It inherited that from its NeXTstep origins. God I feel old.
It inherited that from its NeXTstep origins. God I feel old.
Do you still sell forestry equipment? Because that was some badass stuff.
The cool thing about CDMA is that it won't work without precision time standards in each of the base stations - i.e., GPS receivers with antennas fed through known lengths of feedline (or, alternatively, GPS receivers with known lengths of wire providing a 1 pulse per second reference). Net result is that CDMA can give sub-ppb time reference, and it works great indoors, too. Probably overkill for getting the kids up in the morning.
...or maybe it's just required that people named Jean-Luc go into astro/planetary/aerospace lines of work.
Bobby? Bobby Tables? Is that you? Haven't heard from you in ages, dude. What have you been up to? Things went to pieces here right about the time you left...
41% of those actions occurred in Puerto Rico, with the number two favorite being Colorado. Looks like two field offices care enough to investigate, most of the time.
The FCC has, over the last couple of decades, gone a long way toward outsourcing radio regulation. Now, they're predominantly a finance agency conducting spectrum auctions and counting on competitors to police each other. Often, this actually works. Sometimes it doesn't. To be sure, they do have some field-based, rapidly-responding capability to identify interference, especially for (and between!) public safety users, and they occasionally use this to levy big fines to scare everyone else into compliance - I wouldn't want to absorb the typically $11K fine, personally. But their enforcement division is nothing like it used to be.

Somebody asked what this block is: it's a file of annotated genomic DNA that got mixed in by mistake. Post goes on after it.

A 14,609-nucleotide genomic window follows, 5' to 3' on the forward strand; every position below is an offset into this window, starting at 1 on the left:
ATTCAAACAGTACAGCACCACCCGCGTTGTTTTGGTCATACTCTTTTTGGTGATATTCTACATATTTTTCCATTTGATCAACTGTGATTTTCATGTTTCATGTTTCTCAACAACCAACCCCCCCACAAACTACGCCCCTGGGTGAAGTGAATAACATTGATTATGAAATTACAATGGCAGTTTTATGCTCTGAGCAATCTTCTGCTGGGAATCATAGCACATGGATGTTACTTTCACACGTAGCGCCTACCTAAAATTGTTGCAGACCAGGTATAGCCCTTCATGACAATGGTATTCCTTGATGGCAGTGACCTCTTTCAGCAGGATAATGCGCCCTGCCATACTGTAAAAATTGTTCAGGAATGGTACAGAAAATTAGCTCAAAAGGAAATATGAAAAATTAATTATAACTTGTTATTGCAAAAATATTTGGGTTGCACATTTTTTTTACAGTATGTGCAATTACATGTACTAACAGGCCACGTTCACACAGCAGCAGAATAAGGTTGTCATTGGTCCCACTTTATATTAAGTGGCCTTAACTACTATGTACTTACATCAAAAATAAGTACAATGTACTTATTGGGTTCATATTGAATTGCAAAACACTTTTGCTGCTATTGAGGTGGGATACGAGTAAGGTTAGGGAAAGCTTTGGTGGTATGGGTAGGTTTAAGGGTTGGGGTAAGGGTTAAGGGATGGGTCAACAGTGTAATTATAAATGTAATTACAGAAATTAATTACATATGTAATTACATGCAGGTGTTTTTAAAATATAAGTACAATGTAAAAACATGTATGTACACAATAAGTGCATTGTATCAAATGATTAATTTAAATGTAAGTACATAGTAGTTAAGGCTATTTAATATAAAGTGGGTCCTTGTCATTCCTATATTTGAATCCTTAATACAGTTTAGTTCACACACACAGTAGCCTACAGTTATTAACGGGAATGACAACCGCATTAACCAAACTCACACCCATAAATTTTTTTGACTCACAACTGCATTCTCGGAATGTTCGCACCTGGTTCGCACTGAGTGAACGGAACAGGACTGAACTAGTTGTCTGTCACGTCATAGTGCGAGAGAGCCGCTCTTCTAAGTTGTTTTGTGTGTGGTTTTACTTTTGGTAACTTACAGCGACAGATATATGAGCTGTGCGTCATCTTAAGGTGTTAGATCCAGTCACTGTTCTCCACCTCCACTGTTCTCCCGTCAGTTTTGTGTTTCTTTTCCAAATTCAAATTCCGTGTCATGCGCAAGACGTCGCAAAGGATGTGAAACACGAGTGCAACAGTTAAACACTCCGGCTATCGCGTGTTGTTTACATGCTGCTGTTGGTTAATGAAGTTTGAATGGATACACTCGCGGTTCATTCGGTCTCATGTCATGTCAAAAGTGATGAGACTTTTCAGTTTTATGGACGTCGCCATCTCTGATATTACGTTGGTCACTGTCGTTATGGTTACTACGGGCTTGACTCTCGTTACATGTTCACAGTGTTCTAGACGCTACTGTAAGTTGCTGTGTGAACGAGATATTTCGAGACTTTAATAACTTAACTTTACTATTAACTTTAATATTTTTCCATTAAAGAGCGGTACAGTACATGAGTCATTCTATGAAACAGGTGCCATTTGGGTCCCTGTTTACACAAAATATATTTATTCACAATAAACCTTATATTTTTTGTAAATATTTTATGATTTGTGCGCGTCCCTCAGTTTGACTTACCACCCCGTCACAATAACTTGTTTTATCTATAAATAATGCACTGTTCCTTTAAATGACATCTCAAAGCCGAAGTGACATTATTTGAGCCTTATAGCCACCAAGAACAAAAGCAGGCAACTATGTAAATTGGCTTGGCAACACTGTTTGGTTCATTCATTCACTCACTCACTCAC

As far as what used to be called "type approval" (the pre-marketing certification that a device is compliant), it is now 100% outsourced. The fees for this run between $100K and $500K, depending on the complexity of the device and the section of the FCC regs you have to be compliant with (47CFR). 47CFR95 devices are cheap, 47CFR90 devices aren't. 47CFR5 devices can (usually) be self-certified, but they can't be sold.
So, unless Open Source drivers can be sold and operated under Part 5, and it's totally not evident to me that they can, then certification cost is going to mean that someone if going to have to pick a tiny handful of reference devices, certify some binary blobs, and call it done. My guess is that those someones would be Red Hat and quite possibly Lenovo - the one and only marketable Linux Laptop would perhaps be enough of a niche to pursue. In principle, someone like, say, Intel could certify a blob for a mezzanine card and sell the card to vendors, but bear in mind this means the antenna must be fixed onto the card and certified as a package.
Sorry to be such a downer...
Hmmm. If I degenerate enough, and if I just happen to be in Walking Dead country, then yeah... I might visit the place. But that's two unlikely things that have to happen at the same time.
If you're reading this article, you may also be interested in the E. H. Danner Museum of Telephony located on the grounds of Fort Concho National Historic Landmark in San Angelo, TX. While there, you might as well see the Robert Wood Johnson Museum of Frontier Medicine, also on the grounds. Don't go on a full stomach. And that's about all there is to do in San Angelo.